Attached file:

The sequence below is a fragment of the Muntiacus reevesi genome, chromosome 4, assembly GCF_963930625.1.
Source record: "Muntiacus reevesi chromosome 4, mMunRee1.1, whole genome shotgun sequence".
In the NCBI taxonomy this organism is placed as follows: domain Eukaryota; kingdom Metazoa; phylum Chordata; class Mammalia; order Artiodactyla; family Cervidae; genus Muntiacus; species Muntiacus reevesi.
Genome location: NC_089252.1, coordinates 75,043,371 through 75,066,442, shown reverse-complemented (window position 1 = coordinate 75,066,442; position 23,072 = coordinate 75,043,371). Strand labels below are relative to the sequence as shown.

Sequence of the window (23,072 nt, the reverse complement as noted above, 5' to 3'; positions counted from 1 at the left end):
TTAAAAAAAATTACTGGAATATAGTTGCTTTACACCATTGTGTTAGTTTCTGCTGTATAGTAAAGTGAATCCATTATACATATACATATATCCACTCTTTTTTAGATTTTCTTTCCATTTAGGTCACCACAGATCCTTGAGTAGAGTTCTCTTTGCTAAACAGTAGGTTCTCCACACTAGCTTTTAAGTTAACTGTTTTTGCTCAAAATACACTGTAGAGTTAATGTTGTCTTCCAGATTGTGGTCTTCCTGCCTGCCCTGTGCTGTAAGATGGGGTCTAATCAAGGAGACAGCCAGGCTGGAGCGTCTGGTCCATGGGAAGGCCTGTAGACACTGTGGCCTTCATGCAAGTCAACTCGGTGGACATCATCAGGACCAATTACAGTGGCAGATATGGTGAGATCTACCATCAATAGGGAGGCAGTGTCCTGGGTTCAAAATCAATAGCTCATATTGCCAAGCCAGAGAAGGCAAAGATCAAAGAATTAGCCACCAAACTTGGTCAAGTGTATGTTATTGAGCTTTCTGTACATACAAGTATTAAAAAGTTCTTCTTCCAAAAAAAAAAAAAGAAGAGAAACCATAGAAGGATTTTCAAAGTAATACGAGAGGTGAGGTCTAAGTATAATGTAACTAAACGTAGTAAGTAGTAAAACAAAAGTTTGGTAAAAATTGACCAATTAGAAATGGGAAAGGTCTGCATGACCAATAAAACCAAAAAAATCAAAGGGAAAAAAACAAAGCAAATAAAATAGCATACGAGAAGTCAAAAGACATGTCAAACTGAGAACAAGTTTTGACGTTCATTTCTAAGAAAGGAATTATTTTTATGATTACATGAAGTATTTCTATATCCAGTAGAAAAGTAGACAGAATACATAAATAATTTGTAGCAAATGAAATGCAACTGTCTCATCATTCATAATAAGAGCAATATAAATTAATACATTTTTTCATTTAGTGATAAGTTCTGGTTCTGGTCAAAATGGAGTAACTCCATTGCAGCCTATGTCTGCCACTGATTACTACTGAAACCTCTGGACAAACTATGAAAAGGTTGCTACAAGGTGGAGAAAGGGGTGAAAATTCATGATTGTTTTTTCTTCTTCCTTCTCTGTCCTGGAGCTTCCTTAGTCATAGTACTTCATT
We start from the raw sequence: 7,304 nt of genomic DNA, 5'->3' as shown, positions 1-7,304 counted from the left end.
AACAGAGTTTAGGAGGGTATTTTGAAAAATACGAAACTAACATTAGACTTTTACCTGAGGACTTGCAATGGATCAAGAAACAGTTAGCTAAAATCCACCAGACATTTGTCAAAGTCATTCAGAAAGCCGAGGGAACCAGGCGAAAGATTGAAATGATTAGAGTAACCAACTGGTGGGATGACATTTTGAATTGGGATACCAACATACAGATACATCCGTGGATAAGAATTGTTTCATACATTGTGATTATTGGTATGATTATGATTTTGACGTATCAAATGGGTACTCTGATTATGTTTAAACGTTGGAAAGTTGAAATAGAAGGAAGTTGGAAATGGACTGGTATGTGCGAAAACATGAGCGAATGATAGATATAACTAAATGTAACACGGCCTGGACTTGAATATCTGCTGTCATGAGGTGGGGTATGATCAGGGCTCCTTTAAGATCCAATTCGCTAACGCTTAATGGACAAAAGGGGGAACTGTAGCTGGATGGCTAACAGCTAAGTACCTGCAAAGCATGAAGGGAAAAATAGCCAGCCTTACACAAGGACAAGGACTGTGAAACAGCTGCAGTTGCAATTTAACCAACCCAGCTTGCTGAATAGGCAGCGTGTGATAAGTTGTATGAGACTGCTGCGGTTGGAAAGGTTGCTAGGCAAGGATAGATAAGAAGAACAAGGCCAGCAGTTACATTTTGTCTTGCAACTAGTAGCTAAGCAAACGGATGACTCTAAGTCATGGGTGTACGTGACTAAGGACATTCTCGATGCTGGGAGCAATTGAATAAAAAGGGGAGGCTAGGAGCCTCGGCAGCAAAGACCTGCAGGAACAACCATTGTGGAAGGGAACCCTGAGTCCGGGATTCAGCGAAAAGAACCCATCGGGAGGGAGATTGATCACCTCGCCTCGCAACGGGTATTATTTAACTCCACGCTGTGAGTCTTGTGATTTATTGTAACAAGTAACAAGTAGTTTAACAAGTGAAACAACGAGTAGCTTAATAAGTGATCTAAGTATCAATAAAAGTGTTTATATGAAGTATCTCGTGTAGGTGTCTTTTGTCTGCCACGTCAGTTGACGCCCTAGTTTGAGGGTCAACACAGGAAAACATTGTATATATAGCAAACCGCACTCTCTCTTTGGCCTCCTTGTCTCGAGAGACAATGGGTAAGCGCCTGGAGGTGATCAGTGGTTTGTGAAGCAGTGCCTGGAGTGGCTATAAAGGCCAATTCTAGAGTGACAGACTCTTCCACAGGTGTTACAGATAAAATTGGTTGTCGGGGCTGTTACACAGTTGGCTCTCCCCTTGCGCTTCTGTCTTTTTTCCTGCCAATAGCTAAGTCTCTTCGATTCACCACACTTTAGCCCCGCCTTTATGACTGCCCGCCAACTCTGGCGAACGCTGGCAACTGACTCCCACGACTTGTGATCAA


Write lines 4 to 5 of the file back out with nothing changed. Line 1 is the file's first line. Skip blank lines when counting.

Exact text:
Genome location: NC_089252.1, coordinates 75,043,371 through 75,066,442, shown reverse-complemented (window position 1 = coordinate 75,066,442; position 23,072 = coordinate 75,043,371). Strand labels below are relative to the sequence as shown.

Sequence of the window (23,072 nt, the reverse complement as noted above, 5' to 3'; positions counted from 1 at the left end):